Maximum entropy production and earthquake dynamics

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We examine the consistency of natural and model seismicity with the maximum entropy production hypothesis for open, slowly-driven, steady-state, dissipative systems. Assuming the commonly-observed power-law feedback between remote boundary stress and strain rate at steady state, several natural observations are explained by the system organizing to maximize entropy production in a near but strictly sub-critical state. These include the low but finite seismic efficiency and stress drop, an upper magnitude cut-off that is large but finite, and the universally- observed Gutenberg-Richter b-value of 1 in frequency-magnitude data. In this state the model stress field organizes into coherent domains, providing a physical mechanism for retaining a finite memory of past events. This implies a finite degree of predictability, strongly limited theoretically by the proximity to criticality and practically by the difficulty of directly observing Earth's stress field at an equivalent resolution.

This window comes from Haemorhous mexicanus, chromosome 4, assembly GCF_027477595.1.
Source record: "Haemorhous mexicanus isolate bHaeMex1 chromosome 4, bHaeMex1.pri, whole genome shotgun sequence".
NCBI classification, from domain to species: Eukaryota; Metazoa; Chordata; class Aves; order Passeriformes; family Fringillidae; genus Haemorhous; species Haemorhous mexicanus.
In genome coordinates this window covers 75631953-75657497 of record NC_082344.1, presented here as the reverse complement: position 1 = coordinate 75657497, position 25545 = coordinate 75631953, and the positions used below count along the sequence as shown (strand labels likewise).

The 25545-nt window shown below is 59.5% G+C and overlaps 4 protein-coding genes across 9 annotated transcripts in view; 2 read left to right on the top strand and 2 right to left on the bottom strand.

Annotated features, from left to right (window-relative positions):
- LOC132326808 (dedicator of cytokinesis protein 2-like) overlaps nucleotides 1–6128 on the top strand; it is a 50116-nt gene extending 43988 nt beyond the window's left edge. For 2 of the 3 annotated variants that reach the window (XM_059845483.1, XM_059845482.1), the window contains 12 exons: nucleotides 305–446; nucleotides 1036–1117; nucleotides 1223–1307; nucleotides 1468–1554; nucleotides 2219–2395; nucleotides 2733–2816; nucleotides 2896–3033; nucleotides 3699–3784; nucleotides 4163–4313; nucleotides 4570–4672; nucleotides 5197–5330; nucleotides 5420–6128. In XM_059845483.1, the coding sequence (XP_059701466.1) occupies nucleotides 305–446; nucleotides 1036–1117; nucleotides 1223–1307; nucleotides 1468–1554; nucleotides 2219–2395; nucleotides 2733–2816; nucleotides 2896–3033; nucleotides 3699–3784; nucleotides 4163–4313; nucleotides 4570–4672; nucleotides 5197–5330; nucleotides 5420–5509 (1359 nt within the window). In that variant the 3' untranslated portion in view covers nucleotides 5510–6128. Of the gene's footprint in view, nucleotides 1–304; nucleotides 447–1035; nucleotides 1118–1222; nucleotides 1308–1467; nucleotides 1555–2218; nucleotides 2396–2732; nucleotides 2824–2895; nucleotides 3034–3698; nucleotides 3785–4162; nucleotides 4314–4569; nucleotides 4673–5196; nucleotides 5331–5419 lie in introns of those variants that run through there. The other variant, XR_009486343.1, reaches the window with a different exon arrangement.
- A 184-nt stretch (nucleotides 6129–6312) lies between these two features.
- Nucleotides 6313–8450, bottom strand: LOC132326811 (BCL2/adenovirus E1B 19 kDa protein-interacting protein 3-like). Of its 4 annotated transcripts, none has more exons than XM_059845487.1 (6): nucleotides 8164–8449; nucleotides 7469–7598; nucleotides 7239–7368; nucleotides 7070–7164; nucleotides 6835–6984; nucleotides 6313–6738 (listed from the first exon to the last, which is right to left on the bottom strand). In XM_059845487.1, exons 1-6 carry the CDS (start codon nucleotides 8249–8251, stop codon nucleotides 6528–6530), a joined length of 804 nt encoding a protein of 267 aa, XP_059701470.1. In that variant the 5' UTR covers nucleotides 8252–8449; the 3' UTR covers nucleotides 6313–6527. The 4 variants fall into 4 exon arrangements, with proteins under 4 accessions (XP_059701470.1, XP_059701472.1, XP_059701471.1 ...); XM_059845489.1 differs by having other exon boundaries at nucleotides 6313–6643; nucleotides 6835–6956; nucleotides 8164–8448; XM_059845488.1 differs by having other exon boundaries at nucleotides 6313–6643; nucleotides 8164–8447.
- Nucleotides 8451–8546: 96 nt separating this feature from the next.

Original languageEnglish
Article numberL19311
Number of pages5
JournalGeophysical Research Letters
Issue number19
Publication statusPublished - 14 Oct 2008


  • entropy
  • earthquake dynamics


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